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New stats show NOPD response times improving

29th March 2016   ·   0 Comments

NOPD officials said last week that the department has successfully reduced the amount to time it takes for officers to respond to residents’ calls for assistance. But the numbers also show that more work needs to be done to further reduce NOPD response times, which were criticized last year as some of the longest among U.S. law enforcement agencies. reported Wednesday that data provided by NOPD officials show a 40 percent drop in average response times to emergency calls for assistance over a four-month period that ended in February. In October, the average response time was 20 minutes but that time had been reduced to an average time of 11 minutes, according to the records provided by the NOPD.

NOPD Supt. Michael Harrison attributed the shorter NOPD response times to improved deployment strategies and a better accountability system.

“I heard you loud and clear toward the end of the year, when the citizens of New Orleans (and) visitors told us we’re taking too long to get to calls,” Harrison said at a Monday news conference outside NOPD headquarters. “Overwhelmingly, citizens said, ‘Chief, this is what you should be focusing on.’ so that’s exactly what we’ve started doing.”

Last fall, an analysis by Times-Picayune and WVUE found that the average response time over the first nine months of 2015 was 73 minutes, up from 15 minutes in 2011. Residents in certain parts of the city —like eastern New Orleans and Gentilly— had to wait even longer for police to arrive, sometimes as long as two hours.

The analysis also found a wide disparity between NOPD response times for emergency and non-emergency calls for assistance. On the average, wait times were considerably higher for calls for crimes like burglary or car theft compared to calls for more violent crimes like armed robbery and rape.

But wait times were long for even some violent crimes like aggravated battery, for example, for which the average wait time jumped from 15 minutes in 2011 to 75 minutes over the first nine months of 2015.

Although the average response time for non-emergency calls for assistance have reportedly dropped over the four-month period that ended in February, the average time is still considerably long with residents waiting 68 minutes. Over the first nine months of 2015, the average response time for non-emergency calls was a dismal 125 minutes.

The lengthy NOPD response times have eroded the public’s faith in the department and make it difficult to gauge the crime problem in New Orleans. With crime victims and witnesses sometimes leaving the scene of a crime after waiting for hours for police to arrive, those reports of a crime act are classified by police as “unfounded,” which lowers the overall number of crimes logged in NOPD crime statistics.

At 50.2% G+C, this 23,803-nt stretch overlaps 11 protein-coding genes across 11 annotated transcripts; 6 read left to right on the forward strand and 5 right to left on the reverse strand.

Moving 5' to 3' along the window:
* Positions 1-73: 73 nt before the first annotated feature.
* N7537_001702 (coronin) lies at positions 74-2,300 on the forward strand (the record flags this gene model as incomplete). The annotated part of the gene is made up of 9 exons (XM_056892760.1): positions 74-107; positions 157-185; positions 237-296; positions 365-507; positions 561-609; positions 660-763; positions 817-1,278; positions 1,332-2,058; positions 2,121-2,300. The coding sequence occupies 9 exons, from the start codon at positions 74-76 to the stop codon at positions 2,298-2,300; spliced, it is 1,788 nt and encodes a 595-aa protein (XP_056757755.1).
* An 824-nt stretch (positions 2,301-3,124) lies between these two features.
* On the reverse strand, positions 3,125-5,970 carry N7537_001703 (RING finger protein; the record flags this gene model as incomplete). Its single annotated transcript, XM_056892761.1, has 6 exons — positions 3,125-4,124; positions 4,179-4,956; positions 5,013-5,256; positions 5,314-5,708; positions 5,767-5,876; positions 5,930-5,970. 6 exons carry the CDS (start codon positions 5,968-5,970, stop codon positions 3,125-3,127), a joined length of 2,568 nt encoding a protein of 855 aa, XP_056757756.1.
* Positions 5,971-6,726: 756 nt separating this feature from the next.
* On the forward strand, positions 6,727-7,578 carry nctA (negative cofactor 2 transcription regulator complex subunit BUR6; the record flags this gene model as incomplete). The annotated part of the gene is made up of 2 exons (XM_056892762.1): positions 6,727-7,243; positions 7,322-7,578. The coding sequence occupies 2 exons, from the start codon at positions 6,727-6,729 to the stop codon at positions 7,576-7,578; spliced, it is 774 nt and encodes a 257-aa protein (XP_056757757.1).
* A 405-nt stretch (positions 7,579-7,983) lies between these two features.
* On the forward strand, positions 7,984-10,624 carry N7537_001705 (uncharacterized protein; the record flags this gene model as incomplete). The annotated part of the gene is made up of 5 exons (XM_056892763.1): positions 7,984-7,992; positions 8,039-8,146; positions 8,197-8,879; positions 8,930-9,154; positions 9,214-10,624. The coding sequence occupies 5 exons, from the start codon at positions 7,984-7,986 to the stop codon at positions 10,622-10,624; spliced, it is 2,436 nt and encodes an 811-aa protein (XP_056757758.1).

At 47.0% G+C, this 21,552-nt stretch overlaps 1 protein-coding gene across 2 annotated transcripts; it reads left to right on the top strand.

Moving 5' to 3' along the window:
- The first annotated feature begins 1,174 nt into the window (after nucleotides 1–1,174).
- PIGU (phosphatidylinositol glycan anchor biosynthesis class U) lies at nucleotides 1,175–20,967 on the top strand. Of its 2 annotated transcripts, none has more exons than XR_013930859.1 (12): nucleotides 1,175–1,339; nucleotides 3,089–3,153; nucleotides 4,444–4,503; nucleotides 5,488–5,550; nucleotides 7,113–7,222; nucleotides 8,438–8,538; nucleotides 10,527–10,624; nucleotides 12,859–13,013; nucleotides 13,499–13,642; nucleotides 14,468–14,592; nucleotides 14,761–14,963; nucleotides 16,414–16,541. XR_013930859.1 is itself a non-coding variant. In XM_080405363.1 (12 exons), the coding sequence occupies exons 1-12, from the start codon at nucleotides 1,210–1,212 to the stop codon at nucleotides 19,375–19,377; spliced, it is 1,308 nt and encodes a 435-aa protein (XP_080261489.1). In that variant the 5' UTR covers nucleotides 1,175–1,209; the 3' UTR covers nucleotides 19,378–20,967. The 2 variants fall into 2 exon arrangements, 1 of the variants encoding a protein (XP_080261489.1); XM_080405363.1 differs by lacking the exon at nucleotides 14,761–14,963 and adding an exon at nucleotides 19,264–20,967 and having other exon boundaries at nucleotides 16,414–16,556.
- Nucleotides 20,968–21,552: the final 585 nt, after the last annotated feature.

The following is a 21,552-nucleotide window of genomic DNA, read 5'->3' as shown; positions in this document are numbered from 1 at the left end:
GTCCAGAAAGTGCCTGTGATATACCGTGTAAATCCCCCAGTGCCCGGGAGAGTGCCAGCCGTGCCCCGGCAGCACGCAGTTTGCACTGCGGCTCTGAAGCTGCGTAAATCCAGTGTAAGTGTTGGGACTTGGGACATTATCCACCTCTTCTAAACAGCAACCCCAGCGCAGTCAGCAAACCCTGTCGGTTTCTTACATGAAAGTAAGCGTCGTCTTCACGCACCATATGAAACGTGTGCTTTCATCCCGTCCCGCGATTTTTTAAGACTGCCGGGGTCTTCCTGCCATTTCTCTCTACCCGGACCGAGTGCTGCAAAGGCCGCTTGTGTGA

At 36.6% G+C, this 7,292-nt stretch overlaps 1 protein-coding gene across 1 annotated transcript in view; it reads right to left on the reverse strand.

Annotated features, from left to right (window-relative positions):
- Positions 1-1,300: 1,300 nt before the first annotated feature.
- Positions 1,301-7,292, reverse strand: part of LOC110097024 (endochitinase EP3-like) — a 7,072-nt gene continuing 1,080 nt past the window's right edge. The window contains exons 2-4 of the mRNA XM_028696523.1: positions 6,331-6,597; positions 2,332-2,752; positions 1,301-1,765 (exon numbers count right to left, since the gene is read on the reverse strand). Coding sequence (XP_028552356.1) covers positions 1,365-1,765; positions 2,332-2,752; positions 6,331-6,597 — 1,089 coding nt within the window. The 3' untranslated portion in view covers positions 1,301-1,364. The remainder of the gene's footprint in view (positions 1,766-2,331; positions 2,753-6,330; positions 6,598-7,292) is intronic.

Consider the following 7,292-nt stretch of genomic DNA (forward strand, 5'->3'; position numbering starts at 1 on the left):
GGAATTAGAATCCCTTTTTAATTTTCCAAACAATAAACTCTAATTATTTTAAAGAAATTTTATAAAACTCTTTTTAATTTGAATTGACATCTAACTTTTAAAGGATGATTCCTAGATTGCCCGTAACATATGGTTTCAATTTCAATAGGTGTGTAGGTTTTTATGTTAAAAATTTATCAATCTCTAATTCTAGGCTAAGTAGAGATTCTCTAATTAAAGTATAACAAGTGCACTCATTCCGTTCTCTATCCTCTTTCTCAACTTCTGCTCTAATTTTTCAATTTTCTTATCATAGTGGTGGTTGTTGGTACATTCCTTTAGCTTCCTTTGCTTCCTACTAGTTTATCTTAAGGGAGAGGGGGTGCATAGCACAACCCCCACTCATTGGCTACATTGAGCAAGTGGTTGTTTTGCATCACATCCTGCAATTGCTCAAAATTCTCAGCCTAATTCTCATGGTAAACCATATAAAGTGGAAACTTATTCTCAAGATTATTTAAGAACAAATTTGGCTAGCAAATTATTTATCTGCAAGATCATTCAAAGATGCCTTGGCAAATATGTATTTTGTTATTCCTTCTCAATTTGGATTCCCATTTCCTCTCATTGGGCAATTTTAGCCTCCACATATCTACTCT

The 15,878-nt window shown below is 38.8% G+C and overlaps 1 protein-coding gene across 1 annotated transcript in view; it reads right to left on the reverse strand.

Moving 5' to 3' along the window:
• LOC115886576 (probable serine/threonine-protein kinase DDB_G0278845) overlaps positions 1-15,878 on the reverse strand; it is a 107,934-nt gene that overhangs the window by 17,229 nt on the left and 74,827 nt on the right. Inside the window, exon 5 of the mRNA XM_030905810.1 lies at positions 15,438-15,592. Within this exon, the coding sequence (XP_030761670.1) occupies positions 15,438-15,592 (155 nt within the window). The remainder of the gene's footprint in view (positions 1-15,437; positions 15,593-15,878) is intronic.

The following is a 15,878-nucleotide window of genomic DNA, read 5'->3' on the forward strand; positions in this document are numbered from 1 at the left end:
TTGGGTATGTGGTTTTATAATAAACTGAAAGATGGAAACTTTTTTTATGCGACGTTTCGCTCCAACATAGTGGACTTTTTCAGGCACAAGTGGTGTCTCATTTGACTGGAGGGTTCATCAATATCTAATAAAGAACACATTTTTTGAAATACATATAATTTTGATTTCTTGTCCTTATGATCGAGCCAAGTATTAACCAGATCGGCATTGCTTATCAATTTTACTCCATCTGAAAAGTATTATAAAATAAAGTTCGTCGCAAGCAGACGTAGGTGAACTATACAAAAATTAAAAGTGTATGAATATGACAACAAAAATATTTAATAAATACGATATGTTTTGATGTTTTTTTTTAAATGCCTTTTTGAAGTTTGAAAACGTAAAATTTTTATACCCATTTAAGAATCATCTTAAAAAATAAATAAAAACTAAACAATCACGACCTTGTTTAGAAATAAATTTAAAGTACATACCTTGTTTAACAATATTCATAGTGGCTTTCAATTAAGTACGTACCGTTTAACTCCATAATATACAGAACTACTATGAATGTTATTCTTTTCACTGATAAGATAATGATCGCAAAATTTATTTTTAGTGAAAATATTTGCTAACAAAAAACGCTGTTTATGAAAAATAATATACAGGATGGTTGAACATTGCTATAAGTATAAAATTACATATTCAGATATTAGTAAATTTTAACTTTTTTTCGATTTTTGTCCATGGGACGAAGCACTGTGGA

The slow NOPD response times have been attributed in part to the department’s manpower shortage. Over the past few years, the NOPD has been losing officers to retirement and defections faster than it can replace them. Since New Orleans Mayor Mitch Landrieu took office in 2010, the NOPD has lost more than 400 police officers.

In an effort to boost its ranks, the City of New Orleans and the NOPD have employed a number of strategies including convincing the New Orleans City Council to relax the residency rule that requires police, firefighters and EMS workers to live in Orleans Parish, persuading the Civil Service Commission to scrap the requirement that NOPD recruits have completed at least 60 hours of college credit and offering veteran NOPD officers bonuses for successfully recruiting new NOPD officers.

The Landrieu administration has said that the City of New Orleans needs 1,600 officers to keep residents throughout the city safe. The NOPD currently has about 1,100 officers.

The NOPD announced in January that it would re-assign 94 officers working desk duties to street patrols.

In other NOPD-related news, Mid-City residents told WWL News last week that property crimes are becoming a major problem in that part of New Orleans.

Mid-City residents who live near the intersection of Toulouse and North Saint Patrick streets said crime is usually not an issue in their neighborhood. However, the residents said that they have witnessed a noticeable rise in the number of cars that have been stolen and the number of car windows that have been smashed.

Home surveillance cameras routinely capture images of people driving around and checking for unlocked cars. According to one neighbor, a stolen car found weeks later had bullets, marijuana, electronics and jewelry in it.

“What’s the end result? It’s going to be a lot of great New Orleans citizens who make this city what it is, are going to leave,” Mid-City resident Rick Olivier told WWL. “I mean, if you’re at the top of the pile and you have enough money where you can completely insulate yourself from all of this, then it doesn’t affect you. But for normal people like us, it affects us a lot.”

Homeowners say they pay $225 a year for the Mid-City Security District Patrol and don’t feel they are getting their money’s worth.

This article originally published in the March 28, 2016 print edition of The Louisiana Weekly newspaper.

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